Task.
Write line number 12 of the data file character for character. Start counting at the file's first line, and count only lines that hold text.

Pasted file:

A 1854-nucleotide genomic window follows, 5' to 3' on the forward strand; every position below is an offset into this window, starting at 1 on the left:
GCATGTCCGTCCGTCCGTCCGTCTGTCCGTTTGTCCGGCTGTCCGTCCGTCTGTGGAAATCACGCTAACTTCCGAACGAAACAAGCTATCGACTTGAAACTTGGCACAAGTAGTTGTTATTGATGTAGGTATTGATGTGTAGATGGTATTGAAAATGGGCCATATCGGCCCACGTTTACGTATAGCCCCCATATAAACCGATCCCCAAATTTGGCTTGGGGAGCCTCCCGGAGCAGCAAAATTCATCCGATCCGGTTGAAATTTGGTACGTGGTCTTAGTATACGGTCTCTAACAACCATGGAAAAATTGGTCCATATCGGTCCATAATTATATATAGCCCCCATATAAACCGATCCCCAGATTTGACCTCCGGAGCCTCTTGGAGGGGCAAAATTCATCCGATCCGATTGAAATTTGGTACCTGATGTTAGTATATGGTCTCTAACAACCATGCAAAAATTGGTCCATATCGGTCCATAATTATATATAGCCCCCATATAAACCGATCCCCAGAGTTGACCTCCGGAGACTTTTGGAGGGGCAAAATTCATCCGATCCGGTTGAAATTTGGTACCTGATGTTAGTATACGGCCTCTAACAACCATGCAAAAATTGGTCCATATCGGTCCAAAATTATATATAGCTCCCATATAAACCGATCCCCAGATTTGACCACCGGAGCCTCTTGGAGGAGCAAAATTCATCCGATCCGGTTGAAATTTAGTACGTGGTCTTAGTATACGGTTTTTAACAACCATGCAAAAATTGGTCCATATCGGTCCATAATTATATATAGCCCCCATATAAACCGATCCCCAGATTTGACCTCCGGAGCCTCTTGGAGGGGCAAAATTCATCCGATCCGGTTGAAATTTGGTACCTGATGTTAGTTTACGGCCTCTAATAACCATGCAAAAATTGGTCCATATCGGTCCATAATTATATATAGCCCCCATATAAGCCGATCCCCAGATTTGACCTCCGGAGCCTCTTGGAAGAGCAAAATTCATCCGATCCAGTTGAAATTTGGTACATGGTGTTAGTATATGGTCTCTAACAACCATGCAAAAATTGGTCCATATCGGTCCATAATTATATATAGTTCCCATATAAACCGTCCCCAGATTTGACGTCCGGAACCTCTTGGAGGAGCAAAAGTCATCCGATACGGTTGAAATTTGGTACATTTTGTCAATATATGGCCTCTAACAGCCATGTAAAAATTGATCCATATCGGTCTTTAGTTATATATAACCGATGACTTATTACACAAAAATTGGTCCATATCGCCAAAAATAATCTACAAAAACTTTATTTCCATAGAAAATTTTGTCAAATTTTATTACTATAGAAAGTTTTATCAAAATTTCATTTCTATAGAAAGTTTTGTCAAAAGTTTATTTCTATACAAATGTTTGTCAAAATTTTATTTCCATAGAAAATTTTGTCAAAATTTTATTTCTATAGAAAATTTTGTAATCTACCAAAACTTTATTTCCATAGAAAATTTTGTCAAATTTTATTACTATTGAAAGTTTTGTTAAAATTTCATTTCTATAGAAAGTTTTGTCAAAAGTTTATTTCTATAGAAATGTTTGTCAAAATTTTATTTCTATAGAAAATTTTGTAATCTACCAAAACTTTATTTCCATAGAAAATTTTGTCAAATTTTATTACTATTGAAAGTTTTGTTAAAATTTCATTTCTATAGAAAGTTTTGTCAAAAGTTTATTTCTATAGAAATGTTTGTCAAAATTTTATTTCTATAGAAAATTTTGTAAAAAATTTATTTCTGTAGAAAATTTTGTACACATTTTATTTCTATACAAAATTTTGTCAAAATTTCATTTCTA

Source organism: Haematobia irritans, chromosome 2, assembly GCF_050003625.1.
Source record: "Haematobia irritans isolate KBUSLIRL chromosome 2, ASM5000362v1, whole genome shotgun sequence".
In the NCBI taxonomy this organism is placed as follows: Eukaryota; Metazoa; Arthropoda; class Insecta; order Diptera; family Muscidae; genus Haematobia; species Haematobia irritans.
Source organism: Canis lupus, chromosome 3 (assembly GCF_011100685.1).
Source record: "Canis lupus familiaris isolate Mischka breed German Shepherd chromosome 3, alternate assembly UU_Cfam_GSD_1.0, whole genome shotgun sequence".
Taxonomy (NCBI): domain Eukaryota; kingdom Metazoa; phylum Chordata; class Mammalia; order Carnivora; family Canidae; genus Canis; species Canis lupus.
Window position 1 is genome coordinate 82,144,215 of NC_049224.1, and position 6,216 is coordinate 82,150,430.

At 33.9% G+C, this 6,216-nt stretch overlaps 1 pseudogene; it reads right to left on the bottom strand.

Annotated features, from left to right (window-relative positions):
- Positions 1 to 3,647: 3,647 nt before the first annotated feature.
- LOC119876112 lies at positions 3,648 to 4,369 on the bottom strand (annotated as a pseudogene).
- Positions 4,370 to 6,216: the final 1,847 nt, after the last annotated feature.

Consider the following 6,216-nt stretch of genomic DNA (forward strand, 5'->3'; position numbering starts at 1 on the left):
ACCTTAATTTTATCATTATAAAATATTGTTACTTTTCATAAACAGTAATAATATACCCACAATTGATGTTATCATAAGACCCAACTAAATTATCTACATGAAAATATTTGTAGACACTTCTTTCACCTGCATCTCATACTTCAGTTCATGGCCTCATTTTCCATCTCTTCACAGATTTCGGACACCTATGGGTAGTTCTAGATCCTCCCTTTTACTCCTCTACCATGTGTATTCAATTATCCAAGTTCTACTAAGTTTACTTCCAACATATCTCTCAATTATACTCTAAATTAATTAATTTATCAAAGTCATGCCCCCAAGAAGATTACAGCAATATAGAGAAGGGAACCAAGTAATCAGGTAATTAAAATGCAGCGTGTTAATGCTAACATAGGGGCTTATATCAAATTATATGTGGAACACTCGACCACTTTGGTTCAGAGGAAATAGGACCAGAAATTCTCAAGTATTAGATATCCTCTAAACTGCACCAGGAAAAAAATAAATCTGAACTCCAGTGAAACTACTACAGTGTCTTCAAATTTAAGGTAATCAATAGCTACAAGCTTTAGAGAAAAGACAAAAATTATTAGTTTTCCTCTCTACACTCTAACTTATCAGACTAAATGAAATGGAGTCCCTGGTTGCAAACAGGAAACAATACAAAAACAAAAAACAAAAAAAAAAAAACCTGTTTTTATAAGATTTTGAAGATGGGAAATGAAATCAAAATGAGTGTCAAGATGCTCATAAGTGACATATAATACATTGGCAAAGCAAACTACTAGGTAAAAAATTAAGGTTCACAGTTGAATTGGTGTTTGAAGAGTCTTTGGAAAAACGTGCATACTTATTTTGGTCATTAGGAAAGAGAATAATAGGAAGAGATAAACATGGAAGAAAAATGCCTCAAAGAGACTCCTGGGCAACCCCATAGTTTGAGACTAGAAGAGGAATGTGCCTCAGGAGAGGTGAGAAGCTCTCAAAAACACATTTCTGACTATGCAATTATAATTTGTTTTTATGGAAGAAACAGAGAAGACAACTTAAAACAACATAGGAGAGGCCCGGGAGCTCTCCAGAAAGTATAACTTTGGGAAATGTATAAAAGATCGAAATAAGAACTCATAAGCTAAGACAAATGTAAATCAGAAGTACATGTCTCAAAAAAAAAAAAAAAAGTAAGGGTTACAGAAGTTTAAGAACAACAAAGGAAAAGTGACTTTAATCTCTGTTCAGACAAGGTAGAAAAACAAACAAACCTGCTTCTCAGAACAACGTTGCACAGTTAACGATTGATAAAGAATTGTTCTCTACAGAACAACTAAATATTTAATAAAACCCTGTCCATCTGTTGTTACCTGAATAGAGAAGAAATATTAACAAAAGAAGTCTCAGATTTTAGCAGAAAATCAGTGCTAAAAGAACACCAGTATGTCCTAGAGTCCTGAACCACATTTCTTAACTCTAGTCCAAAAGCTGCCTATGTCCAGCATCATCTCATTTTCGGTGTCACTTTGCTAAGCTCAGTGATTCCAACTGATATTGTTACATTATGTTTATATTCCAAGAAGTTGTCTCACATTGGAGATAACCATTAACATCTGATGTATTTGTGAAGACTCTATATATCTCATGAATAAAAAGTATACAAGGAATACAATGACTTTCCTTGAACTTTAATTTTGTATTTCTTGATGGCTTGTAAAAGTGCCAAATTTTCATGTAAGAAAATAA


- Positions 1 to 3,647: 3,647 nt before the first annotated feature.